A Cardiff charity says the Welsh Government should add live music to its new dementia plan.
This follows the Welsh Government’s launch of a Dementia Strategy Action Plan (DSAP) to deal with “inequalities experienced by people with dementia”.
Music in Hospitals organises concerts for older patients and care home residents featuring songs from their youth. It says the Welsh Government needs to value live performances as much as traditional dementia treatments.
Rose Widlake, Development Officer for Music in Hospitals, says that for dementia sufferers “musical memory is one of the last things to go.” She also says that live performances help to “unlock” dementia patients “in a way that medicine and prescribed treatments don’t”.
Miss Widlake also says while live music is “not a front line service”, anyone who visits a care home or hospital “would see that it’s vital”.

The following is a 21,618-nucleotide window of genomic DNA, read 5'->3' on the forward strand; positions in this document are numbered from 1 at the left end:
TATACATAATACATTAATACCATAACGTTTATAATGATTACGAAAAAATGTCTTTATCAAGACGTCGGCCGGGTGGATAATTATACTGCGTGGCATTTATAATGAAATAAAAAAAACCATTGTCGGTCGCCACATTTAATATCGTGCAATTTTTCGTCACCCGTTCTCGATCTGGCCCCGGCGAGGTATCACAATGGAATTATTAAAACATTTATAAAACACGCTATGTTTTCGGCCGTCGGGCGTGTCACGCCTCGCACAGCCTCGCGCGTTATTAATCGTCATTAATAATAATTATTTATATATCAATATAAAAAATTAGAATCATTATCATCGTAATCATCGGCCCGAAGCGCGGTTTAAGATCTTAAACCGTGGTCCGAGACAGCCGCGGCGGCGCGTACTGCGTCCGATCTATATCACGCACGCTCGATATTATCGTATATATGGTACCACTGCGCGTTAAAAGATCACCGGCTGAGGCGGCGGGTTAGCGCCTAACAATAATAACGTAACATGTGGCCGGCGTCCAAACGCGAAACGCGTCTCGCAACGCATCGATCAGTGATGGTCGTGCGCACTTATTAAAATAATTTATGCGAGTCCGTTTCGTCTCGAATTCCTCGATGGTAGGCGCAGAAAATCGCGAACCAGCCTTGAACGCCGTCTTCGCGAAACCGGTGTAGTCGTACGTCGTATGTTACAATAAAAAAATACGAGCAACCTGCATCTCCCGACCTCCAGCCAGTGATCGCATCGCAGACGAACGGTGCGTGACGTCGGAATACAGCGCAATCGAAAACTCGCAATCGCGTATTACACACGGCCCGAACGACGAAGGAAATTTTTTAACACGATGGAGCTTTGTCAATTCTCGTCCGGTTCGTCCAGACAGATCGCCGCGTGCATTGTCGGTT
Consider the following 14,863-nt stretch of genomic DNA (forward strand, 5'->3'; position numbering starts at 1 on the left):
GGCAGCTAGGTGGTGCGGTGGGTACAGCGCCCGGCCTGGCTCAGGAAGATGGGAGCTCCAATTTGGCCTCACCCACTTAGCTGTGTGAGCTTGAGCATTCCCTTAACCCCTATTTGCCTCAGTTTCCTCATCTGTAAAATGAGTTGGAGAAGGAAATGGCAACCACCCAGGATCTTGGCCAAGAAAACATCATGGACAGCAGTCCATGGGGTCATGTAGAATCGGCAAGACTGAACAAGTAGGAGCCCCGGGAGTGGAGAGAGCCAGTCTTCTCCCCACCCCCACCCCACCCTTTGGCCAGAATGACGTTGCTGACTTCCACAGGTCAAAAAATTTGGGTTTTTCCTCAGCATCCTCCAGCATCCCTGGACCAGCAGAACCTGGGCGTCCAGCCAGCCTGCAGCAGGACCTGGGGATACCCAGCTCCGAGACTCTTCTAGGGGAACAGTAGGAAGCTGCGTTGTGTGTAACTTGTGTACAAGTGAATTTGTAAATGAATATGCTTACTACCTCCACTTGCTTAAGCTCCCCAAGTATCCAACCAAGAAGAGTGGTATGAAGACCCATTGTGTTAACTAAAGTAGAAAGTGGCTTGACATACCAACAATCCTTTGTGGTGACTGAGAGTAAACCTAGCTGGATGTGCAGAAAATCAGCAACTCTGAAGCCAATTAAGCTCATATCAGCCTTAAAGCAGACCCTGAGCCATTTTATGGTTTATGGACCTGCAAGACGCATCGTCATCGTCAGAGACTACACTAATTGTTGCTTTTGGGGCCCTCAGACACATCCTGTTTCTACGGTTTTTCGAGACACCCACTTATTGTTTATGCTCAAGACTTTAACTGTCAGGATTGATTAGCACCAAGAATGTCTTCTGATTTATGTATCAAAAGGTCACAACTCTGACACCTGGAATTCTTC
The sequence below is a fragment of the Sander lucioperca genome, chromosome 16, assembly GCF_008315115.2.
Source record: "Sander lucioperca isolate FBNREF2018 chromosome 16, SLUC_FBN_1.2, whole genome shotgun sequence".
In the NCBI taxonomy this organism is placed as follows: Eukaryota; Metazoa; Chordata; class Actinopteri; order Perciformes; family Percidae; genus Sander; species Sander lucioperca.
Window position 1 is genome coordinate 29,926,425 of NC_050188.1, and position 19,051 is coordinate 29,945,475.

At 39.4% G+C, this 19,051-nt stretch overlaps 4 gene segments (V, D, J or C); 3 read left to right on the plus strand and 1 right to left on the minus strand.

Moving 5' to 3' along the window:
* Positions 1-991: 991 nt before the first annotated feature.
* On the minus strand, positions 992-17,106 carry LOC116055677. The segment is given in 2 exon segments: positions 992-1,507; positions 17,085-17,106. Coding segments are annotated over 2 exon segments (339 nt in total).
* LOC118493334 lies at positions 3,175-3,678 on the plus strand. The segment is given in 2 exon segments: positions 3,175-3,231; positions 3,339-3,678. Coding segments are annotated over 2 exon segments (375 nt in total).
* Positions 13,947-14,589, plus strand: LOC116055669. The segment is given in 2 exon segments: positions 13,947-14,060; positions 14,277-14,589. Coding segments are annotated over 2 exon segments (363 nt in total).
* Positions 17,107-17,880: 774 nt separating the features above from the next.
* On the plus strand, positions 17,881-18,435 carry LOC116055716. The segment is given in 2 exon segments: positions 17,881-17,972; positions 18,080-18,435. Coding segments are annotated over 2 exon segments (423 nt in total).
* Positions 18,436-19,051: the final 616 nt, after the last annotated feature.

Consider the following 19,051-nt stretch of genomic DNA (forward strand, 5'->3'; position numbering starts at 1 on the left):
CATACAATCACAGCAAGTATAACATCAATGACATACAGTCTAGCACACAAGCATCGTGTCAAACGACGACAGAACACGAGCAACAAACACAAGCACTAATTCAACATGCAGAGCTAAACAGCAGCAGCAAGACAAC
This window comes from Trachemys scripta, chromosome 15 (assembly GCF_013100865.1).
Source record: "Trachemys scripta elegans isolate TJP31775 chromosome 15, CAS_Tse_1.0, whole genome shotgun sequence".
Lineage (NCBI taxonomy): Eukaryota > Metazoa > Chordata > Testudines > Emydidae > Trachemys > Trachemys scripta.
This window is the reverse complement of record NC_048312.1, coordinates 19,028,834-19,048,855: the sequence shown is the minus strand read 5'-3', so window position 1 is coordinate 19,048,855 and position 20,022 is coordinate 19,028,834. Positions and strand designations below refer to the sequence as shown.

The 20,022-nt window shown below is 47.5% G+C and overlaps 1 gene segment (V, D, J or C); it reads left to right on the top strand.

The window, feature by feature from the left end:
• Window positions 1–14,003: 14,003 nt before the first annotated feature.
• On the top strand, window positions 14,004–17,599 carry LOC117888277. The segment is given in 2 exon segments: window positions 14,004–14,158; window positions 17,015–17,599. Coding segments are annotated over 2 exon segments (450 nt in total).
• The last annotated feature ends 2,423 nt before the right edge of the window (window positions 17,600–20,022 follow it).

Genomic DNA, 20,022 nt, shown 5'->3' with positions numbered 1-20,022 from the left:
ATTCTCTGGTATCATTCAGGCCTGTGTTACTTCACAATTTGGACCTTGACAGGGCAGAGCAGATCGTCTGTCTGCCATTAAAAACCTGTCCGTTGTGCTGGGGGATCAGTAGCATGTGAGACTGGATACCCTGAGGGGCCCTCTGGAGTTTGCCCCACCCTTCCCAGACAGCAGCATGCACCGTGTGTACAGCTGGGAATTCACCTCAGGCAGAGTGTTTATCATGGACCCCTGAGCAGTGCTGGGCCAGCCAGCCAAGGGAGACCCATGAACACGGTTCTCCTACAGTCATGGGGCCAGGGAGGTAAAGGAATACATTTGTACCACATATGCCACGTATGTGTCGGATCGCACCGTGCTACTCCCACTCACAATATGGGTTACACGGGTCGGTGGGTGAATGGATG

She says the performances, which encourage the audience to sing along, give patients a chance to interact with one another.
“Just because they have dementia, it doesn’t mean they don’t have interests like music and the arts.”
Speaking at the launch last month, Health Secretary Vaughan Gething said: “No two people with dementia, or those that support them, will have identical needs.”
He also spoke about his aims for the plan, saying it will consider “all the ways in which we can affect people’s experience of living with dementia”.
The Welsh Government says public consultation for the DSAP is still open so there is time for groups to respond to it. The Government also says it cannot comment on the Action Plan while the consultation is still open.